New Jersey’s Liberty Science Center in Jersey City is aiming to take visitors into space in what they are billing as the largest planetarium in the Western Hemisphere.
The Jennifer Chalsty Planetarium, which opened Saturday just across the Hudson River from New York City, features a dome that is 89 feet (27 meters) in diameter, surpassing a 79-foot (24-meter) dome in St. Louis.
Chief executive Paul Hoffman says he believes the $5 million planetarium will turn the Liberty Science Center into a travel destination.
After having difficulty finding films for its Imax film system, which it had featured since opening 24 years ago, the Liberty Science Center decided to pursue the construction of a new planetarium.
“The world was going digital,” said Hoffman.
Instead of creating a digital theater, the center decided to construct a planetarium.
A 10-projector 8K resolution system will project images on 588 aluminum panels that are seamlessly joined.
Hoffman plans to partner with astronomers and observatories to hold video conferences using the planetarium’s huge screen.
The center has partnered with the Space Telescope Science Institute to premiere a high-definition visualization of the Orion Nebula based on the Hubble telescope’s findings.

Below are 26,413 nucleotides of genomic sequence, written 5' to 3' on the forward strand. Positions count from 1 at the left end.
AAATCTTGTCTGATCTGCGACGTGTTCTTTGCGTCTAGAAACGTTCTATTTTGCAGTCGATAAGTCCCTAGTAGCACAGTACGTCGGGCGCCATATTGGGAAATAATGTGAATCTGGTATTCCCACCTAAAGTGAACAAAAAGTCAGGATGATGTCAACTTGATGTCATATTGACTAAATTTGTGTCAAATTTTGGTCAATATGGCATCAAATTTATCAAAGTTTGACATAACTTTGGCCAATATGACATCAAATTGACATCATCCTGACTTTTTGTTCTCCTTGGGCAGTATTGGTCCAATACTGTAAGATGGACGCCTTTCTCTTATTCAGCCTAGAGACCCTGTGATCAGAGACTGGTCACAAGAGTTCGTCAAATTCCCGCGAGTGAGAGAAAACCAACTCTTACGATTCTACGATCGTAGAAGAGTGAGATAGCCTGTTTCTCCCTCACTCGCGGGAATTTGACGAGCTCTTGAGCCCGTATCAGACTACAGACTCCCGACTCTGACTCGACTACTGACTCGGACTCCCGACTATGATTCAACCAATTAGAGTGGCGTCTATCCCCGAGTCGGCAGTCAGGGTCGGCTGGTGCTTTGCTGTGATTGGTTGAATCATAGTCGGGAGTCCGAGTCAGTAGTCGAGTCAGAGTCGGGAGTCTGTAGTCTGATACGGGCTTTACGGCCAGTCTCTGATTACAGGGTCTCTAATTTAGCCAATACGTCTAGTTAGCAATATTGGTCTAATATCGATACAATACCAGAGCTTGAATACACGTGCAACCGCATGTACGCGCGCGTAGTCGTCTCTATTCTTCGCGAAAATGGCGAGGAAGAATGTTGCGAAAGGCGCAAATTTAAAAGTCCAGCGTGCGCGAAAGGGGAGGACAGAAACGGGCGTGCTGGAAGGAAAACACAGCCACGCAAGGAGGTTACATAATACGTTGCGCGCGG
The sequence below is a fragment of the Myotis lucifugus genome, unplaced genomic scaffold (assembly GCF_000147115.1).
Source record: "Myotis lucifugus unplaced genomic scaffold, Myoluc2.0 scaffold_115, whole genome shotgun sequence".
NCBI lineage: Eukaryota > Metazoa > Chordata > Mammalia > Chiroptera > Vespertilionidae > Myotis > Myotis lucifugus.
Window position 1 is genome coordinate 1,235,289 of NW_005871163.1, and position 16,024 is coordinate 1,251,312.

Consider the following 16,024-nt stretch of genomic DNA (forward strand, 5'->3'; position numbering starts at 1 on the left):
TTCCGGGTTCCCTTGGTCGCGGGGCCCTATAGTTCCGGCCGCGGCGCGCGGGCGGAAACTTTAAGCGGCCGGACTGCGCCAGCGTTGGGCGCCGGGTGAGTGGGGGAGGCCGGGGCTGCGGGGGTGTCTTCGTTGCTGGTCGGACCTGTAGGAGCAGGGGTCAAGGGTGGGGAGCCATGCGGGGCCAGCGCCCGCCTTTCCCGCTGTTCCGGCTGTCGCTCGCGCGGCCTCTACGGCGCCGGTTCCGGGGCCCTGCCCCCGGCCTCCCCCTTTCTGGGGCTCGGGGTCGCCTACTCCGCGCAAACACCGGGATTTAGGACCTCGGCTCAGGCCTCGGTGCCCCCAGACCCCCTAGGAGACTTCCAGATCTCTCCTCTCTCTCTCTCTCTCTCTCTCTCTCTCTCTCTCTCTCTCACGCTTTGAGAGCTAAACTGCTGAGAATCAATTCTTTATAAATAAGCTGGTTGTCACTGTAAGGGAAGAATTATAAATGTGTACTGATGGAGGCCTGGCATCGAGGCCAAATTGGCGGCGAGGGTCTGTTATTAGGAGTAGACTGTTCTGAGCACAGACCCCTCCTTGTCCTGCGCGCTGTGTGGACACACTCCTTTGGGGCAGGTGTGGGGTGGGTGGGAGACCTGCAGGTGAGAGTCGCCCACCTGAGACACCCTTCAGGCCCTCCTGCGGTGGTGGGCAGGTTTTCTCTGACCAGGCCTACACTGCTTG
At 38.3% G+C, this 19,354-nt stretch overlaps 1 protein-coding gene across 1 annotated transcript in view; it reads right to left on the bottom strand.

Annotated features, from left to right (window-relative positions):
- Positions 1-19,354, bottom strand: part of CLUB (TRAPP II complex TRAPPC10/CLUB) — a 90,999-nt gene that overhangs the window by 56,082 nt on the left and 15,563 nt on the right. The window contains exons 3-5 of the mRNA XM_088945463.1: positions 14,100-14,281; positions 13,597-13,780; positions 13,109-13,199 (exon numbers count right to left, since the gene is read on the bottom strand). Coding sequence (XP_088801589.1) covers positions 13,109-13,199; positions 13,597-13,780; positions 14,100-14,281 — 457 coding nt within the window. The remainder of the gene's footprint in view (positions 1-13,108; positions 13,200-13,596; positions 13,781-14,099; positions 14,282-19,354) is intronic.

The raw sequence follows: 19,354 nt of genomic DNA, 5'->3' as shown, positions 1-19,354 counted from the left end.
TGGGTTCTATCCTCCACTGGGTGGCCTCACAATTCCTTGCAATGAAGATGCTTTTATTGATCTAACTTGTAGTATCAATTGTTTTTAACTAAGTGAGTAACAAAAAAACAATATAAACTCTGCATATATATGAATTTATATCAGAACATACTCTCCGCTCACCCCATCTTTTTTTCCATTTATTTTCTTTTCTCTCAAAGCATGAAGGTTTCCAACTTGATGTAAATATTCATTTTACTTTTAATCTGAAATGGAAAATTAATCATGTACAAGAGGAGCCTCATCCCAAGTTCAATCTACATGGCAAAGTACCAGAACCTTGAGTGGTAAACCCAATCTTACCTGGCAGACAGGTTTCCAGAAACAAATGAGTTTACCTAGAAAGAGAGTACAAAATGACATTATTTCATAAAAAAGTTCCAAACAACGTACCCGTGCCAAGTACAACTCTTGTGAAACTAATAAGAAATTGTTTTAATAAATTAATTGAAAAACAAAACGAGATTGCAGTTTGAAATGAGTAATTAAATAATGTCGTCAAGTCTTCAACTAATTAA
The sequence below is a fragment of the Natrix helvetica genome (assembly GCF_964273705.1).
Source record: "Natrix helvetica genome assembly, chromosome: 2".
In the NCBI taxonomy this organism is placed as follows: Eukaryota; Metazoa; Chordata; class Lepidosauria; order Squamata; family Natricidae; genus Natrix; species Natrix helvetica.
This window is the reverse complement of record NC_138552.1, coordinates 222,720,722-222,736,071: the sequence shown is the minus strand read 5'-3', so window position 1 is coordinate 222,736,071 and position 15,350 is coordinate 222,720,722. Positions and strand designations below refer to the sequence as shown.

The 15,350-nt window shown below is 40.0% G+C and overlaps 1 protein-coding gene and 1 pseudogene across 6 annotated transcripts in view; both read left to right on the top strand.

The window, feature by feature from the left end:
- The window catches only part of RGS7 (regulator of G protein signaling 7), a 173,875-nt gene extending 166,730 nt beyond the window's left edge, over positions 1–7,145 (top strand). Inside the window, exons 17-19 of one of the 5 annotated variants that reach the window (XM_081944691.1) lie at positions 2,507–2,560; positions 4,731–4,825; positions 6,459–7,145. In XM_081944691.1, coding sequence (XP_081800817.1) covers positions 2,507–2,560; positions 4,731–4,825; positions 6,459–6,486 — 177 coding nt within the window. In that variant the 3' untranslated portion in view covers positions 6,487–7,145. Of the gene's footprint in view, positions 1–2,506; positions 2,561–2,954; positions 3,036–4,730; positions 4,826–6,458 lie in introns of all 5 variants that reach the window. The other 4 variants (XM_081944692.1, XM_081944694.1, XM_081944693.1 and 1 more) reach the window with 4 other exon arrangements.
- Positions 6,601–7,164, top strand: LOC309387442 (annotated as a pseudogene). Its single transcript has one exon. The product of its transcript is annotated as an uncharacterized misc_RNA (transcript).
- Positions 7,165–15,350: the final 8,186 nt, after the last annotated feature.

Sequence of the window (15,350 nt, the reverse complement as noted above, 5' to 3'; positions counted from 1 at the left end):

“Inside this vast world of gas and dust, so distant that even its light takes 1,400 years to reach our eyes, we see star and planet formation in more beauty and detail than in any other place in the cosmos,” Hoffman said.
A database of images is continually updated.
The idea of using a planetarium to illustrate space travel wasn’t done in the beginning, said space history curator David DeVorkin, of the Smithsonian Air & Space Museum in Washington.
The Hayden Planetarium in New York City started playing with the idea after World War II, but it wasn’t until the Soviet Union had launched Sputnik and the space race began in the 1960s that the number of planetariums expanded throughout the country.
There have been teaching devices to help orient humans in time and space since ancient times. But the first modern planetarium, with stars projected on a dome, did not evolve until the early 1920s.
“They bring heaven down to earth,” DeVorkin said, as digital technology has changed the total experience.
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